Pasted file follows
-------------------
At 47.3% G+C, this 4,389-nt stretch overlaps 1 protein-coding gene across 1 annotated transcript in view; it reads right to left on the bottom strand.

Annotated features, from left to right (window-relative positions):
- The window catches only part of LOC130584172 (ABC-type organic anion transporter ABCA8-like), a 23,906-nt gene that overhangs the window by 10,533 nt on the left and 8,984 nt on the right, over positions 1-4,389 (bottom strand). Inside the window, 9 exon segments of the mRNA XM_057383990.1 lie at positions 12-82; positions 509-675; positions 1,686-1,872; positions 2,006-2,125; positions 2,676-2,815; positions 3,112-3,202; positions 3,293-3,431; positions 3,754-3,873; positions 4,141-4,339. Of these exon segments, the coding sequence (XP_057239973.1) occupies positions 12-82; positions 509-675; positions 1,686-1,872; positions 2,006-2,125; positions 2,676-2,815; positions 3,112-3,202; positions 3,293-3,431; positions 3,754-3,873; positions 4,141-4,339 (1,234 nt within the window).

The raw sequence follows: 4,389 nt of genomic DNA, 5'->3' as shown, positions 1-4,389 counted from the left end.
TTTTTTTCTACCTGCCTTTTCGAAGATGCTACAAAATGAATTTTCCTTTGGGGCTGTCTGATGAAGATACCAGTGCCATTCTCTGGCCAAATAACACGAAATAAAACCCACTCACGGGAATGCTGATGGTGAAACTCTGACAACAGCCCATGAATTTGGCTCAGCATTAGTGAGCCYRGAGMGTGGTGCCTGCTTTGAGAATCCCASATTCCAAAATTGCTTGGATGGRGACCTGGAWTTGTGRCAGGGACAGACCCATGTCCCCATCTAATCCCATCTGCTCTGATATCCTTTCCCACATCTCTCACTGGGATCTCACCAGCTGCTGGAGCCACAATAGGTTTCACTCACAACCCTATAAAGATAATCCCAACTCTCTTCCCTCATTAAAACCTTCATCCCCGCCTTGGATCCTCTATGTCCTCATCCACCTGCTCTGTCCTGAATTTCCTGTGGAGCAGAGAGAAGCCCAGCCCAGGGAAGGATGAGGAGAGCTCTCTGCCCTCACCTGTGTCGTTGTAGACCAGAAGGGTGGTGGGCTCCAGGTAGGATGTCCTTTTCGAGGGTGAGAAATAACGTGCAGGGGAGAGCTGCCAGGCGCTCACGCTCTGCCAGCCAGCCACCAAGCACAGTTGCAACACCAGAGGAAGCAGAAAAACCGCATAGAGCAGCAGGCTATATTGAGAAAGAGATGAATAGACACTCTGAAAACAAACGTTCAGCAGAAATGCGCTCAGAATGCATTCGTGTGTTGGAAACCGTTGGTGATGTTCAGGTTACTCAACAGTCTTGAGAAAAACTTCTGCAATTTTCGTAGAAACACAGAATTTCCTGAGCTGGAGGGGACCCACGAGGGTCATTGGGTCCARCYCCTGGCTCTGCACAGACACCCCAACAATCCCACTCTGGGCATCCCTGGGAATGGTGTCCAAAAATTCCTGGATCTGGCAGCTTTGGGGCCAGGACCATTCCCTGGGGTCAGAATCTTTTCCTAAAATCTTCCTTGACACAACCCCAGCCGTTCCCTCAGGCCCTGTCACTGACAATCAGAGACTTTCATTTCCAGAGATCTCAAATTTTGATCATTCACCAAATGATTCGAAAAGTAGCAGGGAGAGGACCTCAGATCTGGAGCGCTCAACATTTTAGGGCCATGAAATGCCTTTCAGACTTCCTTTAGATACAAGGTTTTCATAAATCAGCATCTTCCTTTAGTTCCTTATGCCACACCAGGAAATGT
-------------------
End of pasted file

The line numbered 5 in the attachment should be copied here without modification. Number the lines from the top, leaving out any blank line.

TTTTTTTCTACCTGCCTTTTCGAAGATGCTACAAAATGAATTTTCCTTTGGGGCTGTCTGATGAAGATACCAGTGCCATTCTCTGGCCAAATAACACGAAATAAAACCCACTCACGGGAATGCTGATGGTGAAACTCTGACAACAGCCCATGAATTTGGCTCAGCATTAGTGAGCCYRGAGMGTGGTGCCTGCTTTGAGAATCCCASATTCCAAAATTGCTTGGATGGRGACCTGGAWTTGTGRCAGGGACAGACCCATGTCCCCATCTAATCCCATCTGCTCTGATATCCTTTCCCACATCTCTCACTGGGATCTCACCAGCTGCTGGAGCCACAATAGGTTTCACTCACAACCCTATAAAGATAATCCCAACTCTCTTCCCTCATTAAAACCTTCATCCCCGCCTTGGATCCTCTATGTCCTCATCCACCTGCTCTGTCCTGAATTTCCTGTGGAGCAGAGAGAAGCCCAGCCCAGGGAAGGATGAGGAGAGCTCTCTGCCCTCACCTGTGTCGTTGTAGACCAGAAGGGTGGTGGGCTCCAGGTAGGATGTCCTTTTCGAGGGTGAGAAATAACGTGCAGGGGAGAGCTGCCAGGCGCTCACGCTCTGCCAGCCAGCCACCAAGCACAGTTGCAACACCAGAGGAAGCAGAAAAACCGCATAGAGCAGCAGGCTATATTGAGAAAGAGATGAATAGACACTCTGAAAACAAACGTTCAGCAGAAATGCGCTCAGAATGCATTCGTGTGTTGGAAACCGTTGGTGATGTTCAGGTTACTCAACAGTCTTGAGAAAAACTTCTGCAATTTTCGTAGAAACACAGAATTTCCTGAGCTGGAGGGGACCCACGAGGGTCATTGGGTCCARCYCCTGGCTCTGCACAGACACCCCAACAATCCCACTCTGGGCATCCCTGGGAATGGTGTCCAAAAATTCCTGGATCTGGCAGCTTTGGGGCCAGGACCATTCCCTGGGGTCAGAATCTTTTCCTAAAATCTTCCTTGACACAACCCCAGCCGTTCCCTCAGGCCCTGTCACTGACAATCAGAGACTTTCATTTCCAGAGATCTCAAATTTTGATCATTCACCAAATGATTCGAAAAGTAGCAGGGAGAGGACCTCAGATCTGGAGCGCTCAACATTTTAGGGCCATGAAATGCCTTTCAGACTTCCTTTAGATACAAGGTTTTCATAAATCAGCATCTTCCTTTAGTTCCTTATGCCACACCAGGAAATGT